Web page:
A topic of “settled history” that I always questioned in school was the debunking of the Domino Theory when discussing the roles of American and Soviet expansion during the Cold War, to the point that Domino Theory is considered some whacky misguided false narrative.
While I do strongly believe our involvement in places like Vietnam were borne from confusing a French colonial war with a war of Communism, China and the Soviet Union supported the NVA for the same reasons we opposed them, and just as Dominoes push on what is next to them, we saw expansion efforts in Ukraine, the Baltic states, Romania, Germany, much of South America (though I am admittedly pretty weak on my history there) and in Asia the communist countries used their influence over North Korea, Vietnam, Laos, Cambodia, and so on.
Each one of these conflicts was incredibly nuanced and it is a disservice to say it was purely NATO v Warsaw, but in some ways the Domino Theory still holds some very valid points.
What are your thoughts? Is Domino Theory a false narrative or was there some truth to it?
There was definitely some amount of truth to this:
George Kennan, a notable American diplomat, stated that the spread of communism, even when democratically elected, was a threat to the United States’ national security. This idea stemmed from the observations of the situation in post-war Eastern Europe (Soviet dominance). This was Stalin’s Russia, so you can understand the reason for fear. So, he proposed a policy of containment.
There was North Korea trying to invade South Korea.
There was the spread of communist rule in three Southeast Asian countries in 1975 (Vietnam, Laos, Cambodia).
Before Vietnam, there were unsuccessful communist campaigns in Malaysia, Indonesia and the Philippines.
As you pointed out, communist governments had a history of supplying aid to communist revolutionaries in other countries.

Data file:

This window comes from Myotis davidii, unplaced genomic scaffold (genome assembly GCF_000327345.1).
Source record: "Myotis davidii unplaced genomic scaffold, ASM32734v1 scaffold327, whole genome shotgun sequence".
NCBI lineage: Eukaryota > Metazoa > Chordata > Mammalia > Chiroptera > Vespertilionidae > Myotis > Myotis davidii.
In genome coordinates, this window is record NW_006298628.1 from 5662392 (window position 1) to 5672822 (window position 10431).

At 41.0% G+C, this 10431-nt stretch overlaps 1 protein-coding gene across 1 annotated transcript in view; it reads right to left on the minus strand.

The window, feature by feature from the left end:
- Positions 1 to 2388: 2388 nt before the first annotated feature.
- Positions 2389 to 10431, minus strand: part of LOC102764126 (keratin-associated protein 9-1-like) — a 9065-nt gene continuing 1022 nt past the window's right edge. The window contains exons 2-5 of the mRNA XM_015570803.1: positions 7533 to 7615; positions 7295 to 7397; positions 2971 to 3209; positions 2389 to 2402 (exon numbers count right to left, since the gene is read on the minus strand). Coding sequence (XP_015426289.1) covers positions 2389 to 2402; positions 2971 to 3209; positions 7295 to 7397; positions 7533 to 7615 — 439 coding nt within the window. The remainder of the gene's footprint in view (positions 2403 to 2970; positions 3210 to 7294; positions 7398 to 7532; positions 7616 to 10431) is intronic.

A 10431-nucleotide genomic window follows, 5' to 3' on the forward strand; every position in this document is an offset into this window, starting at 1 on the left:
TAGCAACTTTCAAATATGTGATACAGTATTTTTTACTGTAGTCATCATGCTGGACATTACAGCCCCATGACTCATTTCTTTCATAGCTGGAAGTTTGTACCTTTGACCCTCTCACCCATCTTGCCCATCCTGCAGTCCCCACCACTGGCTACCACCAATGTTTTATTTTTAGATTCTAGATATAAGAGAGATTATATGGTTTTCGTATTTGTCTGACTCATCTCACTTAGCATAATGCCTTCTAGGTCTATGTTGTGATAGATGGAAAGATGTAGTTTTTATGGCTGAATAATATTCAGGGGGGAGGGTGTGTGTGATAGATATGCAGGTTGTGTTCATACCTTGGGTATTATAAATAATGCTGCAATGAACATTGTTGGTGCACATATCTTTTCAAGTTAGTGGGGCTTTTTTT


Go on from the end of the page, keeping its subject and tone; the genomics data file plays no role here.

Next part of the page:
According to historian Max Boot: “In the late 1970s, America’s enemies seized power in countries from Mozambique to Iran to Nicaragua. American hostages were seized aboard the SS Mayaguez (off Cambodia) andin Tehran. The Soviet Army invaded Afghanistan. There is no obvious connection with the Vietnam War, but there is little doubt that the defeat of a superpower encouraged our enemies to undertake acts of aggression that they might otherwise have shied away from.”
There was the rise in terrorist incidents by left-wing terrorist groups, funded in part by Communist governments, between the 1960s and 1980s. The kidnapping and assassination of former Italian Prime Minister Aldo Moro, the kidnapping of former US Brigadier General James L. Dozier, by the Red Brigades, the terrorist actions of the Red Army Faction and the Japanese Red Army and others. These were all backed by the Soviet Bloc. Not all left-wing terrorist groups were backed by the Bloc though. If you want to read further, here’s a link.
I disagree. They didn’t confuse a colonial war with a war against Communism. You can’t discuss the Vietnam War as a struggle for independence because they already had it after WWII and the humiliating French defeat at Dien Bien Phu.
In the Cold War, as local activists and political leaders established newly independent countries out of Europe’s former colonial empires, the United States, the Soviet Union, and China saw these new nations as potential allies and hoped to draw as many as possible into their respective orbits.
The Geneva Conference of 1954 basically pulled a Korea (except the North won). They should’ve learned from that awful mess.